Elizabeth Hendrickson plays Chloe, and you had both worked on “AMC”. Did you know each other at all from back east?

BILLY:

She had left New York before I got there, and we have become good friends. All my friends that are still there are friends of hers. She is great. Elizabeth is a wonderful actress and she can turn it on and off. She is a lot of fun to hang out with here. Daniel Goddard (Cane) had a quote and I will steal it: “It’s easier to be jerks to each other than acting like that in real life,” otherwise, you don’t know how far you are going to take it. It’s fun, and also, Christel Khalil as Lily, is gorgeous and fun to work with.

MICHAEL:

So, is Billy trying to woo Lily?

elizabeth.jpgBILLY:

Billy not only came back for this Jabot deal, but he is one of those guys when he sees something he is a go-getter. He decides to go chasing and he does. His brother is the object of Billy’s spite. Billy’s last relationship was with his cousin Mackenzie did not work. So he had fun with Chloe, and she is a hot girl! Chloe was a little nutty and Billy is a little nutty, too. He is not a callous guy; he does not kick girls out of bed. He is like, “I am what I am and you are what you are. We pleasantly collided once in awhile with no strings.” But as you get older, those aren’t the rules you can live by.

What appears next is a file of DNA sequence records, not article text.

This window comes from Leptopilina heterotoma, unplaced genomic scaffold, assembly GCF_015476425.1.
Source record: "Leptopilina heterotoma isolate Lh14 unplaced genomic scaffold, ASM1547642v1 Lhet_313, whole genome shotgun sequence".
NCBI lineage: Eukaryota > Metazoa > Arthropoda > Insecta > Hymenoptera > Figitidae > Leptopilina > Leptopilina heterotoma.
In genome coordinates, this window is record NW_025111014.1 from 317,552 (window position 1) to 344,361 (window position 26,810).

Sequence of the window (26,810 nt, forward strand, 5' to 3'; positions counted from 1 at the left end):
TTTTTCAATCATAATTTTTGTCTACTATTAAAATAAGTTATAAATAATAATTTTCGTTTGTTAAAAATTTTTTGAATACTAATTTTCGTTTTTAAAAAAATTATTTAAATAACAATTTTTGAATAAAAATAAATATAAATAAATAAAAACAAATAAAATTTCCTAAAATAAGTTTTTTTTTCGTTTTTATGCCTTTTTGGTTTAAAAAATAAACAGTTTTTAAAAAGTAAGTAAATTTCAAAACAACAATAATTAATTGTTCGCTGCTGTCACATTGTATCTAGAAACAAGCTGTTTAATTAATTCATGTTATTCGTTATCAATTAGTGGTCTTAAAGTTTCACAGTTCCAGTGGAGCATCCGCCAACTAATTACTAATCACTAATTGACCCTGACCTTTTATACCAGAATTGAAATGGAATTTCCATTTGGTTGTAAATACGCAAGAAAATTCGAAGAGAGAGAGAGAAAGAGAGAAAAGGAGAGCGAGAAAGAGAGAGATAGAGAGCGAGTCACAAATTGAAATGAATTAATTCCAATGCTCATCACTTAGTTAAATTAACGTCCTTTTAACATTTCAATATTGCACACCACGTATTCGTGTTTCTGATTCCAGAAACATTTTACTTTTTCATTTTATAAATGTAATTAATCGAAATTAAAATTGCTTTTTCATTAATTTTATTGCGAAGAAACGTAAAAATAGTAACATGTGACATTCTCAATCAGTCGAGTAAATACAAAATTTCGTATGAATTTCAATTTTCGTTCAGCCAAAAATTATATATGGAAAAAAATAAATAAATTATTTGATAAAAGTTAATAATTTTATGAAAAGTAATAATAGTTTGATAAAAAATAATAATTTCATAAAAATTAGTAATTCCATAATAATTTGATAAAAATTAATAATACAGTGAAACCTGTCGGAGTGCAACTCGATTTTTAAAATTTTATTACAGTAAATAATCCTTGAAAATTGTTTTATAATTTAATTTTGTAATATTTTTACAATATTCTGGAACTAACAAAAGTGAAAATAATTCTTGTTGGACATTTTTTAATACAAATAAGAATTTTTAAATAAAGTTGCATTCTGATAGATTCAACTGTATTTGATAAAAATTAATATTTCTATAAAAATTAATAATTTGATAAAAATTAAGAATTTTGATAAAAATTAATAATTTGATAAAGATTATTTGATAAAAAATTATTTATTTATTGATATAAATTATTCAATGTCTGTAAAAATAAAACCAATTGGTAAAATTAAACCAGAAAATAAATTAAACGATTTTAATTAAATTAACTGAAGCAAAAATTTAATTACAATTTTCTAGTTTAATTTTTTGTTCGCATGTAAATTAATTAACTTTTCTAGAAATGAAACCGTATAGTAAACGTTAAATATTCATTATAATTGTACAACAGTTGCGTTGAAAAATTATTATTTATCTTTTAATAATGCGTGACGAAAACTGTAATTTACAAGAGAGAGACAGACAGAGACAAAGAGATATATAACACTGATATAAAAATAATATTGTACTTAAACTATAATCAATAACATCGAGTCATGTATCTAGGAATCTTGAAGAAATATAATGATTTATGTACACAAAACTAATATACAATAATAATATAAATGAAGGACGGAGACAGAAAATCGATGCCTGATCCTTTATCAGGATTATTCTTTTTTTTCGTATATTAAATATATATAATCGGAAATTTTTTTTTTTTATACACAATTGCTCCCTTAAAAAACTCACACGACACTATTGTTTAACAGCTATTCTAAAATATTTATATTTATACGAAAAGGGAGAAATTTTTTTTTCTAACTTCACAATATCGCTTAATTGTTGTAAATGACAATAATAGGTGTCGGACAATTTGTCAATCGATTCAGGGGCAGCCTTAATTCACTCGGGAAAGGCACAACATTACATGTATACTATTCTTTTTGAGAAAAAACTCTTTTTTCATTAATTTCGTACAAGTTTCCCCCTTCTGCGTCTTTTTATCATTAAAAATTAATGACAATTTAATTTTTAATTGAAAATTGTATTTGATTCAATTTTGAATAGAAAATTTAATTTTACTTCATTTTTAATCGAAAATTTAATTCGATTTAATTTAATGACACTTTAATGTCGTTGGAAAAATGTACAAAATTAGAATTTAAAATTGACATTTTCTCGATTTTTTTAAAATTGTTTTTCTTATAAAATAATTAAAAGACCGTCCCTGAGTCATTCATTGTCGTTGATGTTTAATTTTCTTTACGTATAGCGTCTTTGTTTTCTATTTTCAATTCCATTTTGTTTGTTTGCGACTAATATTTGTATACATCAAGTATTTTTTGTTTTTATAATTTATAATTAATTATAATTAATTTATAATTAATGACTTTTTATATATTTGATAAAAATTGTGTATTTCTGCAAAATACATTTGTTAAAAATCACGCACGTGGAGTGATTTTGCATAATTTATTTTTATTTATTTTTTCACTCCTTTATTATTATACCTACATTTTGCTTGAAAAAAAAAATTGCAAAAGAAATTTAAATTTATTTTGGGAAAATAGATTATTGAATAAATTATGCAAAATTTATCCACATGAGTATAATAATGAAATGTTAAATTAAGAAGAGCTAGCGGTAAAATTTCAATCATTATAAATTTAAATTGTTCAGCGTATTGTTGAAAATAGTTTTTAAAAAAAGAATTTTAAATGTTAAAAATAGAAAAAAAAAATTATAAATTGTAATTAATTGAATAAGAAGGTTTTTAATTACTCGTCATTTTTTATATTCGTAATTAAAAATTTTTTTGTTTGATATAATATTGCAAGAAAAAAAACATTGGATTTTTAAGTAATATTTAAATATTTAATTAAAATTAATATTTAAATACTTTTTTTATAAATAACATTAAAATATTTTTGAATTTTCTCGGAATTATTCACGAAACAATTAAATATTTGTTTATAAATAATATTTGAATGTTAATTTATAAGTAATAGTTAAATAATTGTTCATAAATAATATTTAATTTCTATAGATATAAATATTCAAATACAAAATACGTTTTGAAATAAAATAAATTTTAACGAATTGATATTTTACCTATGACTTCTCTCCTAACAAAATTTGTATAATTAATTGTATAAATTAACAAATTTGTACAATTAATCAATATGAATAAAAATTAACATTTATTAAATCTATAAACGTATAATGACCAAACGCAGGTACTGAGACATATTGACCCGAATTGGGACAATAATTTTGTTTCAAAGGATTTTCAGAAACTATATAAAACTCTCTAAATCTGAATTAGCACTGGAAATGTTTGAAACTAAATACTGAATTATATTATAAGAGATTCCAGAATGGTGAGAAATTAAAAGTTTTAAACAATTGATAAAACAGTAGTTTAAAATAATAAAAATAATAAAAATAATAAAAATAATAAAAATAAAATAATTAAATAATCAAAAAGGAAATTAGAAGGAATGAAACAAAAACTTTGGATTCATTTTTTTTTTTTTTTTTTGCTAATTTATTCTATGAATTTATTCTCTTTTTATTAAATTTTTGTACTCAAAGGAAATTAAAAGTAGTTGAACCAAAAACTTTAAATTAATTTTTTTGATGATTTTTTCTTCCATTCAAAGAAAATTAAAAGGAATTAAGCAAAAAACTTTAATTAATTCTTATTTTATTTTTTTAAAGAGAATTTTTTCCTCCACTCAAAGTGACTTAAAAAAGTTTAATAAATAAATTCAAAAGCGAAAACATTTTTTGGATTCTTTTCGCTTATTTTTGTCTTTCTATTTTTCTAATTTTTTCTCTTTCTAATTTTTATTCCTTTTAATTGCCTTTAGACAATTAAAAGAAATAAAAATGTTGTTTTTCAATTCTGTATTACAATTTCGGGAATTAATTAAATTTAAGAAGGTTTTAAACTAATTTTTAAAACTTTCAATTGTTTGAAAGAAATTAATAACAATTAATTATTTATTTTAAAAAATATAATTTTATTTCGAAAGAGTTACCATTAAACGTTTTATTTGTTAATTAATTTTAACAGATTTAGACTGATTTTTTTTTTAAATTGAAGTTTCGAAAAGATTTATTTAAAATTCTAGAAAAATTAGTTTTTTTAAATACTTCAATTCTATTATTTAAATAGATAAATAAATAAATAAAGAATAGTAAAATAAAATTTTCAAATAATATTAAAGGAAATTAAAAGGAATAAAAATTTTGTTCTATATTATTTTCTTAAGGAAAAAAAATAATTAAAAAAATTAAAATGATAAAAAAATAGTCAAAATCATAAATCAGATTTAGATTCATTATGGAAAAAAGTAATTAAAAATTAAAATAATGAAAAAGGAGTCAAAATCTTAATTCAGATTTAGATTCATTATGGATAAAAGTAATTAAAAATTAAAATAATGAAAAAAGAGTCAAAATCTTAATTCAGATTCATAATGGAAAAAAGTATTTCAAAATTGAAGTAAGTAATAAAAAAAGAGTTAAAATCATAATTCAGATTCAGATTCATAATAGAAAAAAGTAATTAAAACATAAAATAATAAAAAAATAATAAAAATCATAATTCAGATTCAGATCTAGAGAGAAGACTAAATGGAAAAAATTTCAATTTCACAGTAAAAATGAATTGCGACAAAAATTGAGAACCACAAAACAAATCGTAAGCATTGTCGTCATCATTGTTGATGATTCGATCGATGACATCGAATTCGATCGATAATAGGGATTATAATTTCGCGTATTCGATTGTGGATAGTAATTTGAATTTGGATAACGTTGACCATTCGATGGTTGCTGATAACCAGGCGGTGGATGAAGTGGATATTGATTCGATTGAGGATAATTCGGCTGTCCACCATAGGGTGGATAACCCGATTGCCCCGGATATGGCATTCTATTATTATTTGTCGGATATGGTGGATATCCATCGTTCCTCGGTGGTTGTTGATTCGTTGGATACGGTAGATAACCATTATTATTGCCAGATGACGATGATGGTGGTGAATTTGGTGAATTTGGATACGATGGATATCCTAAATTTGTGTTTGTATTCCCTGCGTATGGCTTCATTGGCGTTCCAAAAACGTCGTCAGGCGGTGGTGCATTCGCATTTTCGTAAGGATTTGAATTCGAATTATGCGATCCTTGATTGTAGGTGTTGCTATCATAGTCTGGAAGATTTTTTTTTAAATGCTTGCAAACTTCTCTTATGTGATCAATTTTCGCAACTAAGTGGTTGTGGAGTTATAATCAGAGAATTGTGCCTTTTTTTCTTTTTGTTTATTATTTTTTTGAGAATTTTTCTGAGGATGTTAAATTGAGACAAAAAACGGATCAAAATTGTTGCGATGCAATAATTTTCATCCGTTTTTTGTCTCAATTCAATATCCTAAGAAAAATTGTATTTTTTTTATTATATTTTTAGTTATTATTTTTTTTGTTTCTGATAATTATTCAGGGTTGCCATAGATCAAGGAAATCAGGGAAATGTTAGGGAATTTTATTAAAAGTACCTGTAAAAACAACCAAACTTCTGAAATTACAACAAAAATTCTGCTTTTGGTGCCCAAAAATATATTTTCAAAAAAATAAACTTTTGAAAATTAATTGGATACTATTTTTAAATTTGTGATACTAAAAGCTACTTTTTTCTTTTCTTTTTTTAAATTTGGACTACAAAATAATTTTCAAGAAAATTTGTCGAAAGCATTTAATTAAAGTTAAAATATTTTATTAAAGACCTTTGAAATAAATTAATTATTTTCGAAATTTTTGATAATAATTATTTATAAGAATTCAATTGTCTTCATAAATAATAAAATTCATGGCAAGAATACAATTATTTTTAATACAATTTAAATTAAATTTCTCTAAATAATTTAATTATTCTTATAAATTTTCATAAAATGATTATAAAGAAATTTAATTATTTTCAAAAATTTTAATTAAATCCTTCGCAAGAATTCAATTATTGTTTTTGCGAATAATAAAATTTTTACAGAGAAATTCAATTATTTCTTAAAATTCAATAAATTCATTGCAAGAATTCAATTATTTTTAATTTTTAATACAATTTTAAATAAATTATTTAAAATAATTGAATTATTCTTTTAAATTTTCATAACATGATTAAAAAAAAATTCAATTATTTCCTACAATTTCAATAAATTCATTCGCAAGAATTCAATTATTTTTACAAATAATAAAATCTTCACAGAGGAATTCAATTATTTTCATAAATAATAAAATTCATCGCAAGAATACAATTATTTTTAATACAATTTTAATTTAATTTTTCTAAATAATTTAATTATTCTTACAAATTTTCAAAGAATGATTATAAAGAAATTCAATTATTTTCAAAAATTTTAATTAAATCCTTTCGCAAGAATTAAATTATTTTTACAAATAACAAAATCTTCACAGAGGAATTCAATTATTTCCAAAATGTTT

MICHAEL:

Do you think Billy will soon have a revelation that Chloe is pregnant with his child?

BILLY:

Oh, he will have a revelation and I am not sure which way it will go. There are a lot of problems here. Billy is being pulled in a lot of different directions. He might always not make the best choices. He is in the dark about being the father. It could throw a wrench in all his plans. It certainly would throw a wrench in mine in real life. (He laughs)

MICHAEL:

Peter Bergman (Jack) and you certainly have some smug scenes together as the conniving Abbott men. How is working with Peter?

bergman.jpgBILLY: